Saturday, June 7, 2014

Johan Christian Dahl: the Romantic Norwegian

Johan Christian Dahl (1788 – 1857) was the first famous painter from Norway. He grew up poor, in Bergen, his father just holding the family together working as a fisherman and doing odd jobs around the harbor. Still, Dahl's artistic bent was recognized young and he was apprenticed to a local painter. This part of his career is obscure to me because the only detailed source I have found is in Norwegian, and Google Translate is very bad at Norwegian:
In his autobiographical records of recent years Dahl looks back on his youth with bitterness. He regrets that he never had any "real teachers" and believes that he is the "loop better circumstances Honours would have Bliva anything Andet and Fuldkomnere end what I became." . . . From 1803 to 1809 he was apprenticed to painter JG Müller, whose workshop was leading in Bergen. A craftsman education was not uncommon among artists, but Dahl looked back on their apprenticeships as "almost Trældomsaar" and accused Müller to keep their apprentices in "Expanding Domhed" for the better to exploit their labor.
I suppose that means he thought he was cheated of even greater artistic success by his poverty and lack of training, but since he was a lot more famous and successful than I will ever be I am short on sympathy. Plus, the hometown folks who gave him such a bad start eventually raised money for Dahl to travel to the closest real art school, in Copenhagen, where he arrived in 1811. (View from Vaekero near Christiana, 1827)

Dahl later ran down his Copenhagen teachers, too, but as our Norwegian source explains, this was probably to make himself seem more self-taught and original:
When Dahl in recent years invalidates their first teachers, I suspect they him to see himself as a true romantic genius - appeared fully finished "as Pilsen where life is skudt op af Earth".
He must have learned something in Copenhagen, because he emerged painting in the then stylish Romantic mode, lots of stormy skies and moonlight. (Study of a Sky by Moonlight, 1822). On the other hand he never did acquire some of the usual painter's skills, especially portraiture -- that was how most nineteenth-century painters earned their livings, and the portraits I have seen by Dahl are downright clumsy.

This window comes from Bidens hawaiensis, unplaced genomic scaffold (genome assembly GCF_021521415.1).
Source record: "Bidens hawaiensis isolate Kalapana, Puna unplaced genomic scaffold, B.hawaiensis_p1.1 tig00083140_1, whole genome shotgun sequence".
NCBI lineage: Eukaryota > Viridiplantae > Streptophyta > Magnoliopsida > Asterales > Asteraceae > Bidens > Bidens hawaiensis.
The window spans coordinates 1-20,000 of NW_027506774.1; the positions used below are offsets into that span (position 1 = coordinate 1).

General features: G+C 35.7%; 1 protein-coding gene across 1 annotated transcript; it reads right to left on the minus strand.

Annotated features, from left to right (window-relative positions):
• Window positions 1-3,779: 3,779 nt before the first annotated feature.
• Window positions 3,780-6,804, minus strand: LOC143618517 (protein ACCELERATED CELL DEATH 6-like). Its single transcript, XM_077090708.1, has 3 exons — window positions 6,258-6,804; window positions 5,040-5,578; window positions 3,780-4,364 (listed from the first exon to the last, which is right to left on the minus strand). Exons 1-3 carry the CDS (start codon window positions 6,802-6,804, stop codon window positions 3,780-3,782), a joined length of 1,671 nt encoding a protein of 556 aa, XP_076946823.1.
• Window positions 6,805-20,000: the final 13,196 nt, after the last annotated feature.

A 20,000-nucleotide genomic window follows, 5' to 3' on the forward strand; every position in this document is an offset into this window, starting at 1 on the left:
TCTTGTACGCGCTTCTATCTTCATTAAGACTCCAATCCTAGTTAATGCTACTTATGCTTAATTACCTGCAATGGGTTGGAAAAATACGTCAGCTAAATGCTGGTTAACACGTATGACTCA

By 1818 he had sold paintings to the King of Denmark. (Fredericksborg Castle by Moonlight, 1817)

Portrait of Dahl in 1823 by Carl Christian Vogel von Vogelstein.

In 1818, his education complete and no great prospects opening up in Denmark, Dahl moved to Dresden to expand his horizons and continue his education. He lived there for the rest of his life, although he made several trips back to Scandinavia and others south to Italy (Dresden by Moonlight, 1830  -- this is the painting that started me researching Dahl).

In Dresden Dahl became an instructor at the academy and, more importantly, fast friends with fellow painter Caspar David Friedrich. Friedrich had also come from a relatively impoverished background and studied at Copenhagen before settling at Dresden, so they had that in common. Friedrich was 14 years older, and he seems to have exercised a great influence on his younger friend. The two had quite different personalities; Friedrich was a melancholy brooder who liked to be alone, whereas Dahl was more upbeat and social. Still, they bonded in the way people with such differences sometimes do and spent much time together (Moon and Clouds over Dresden, 1827).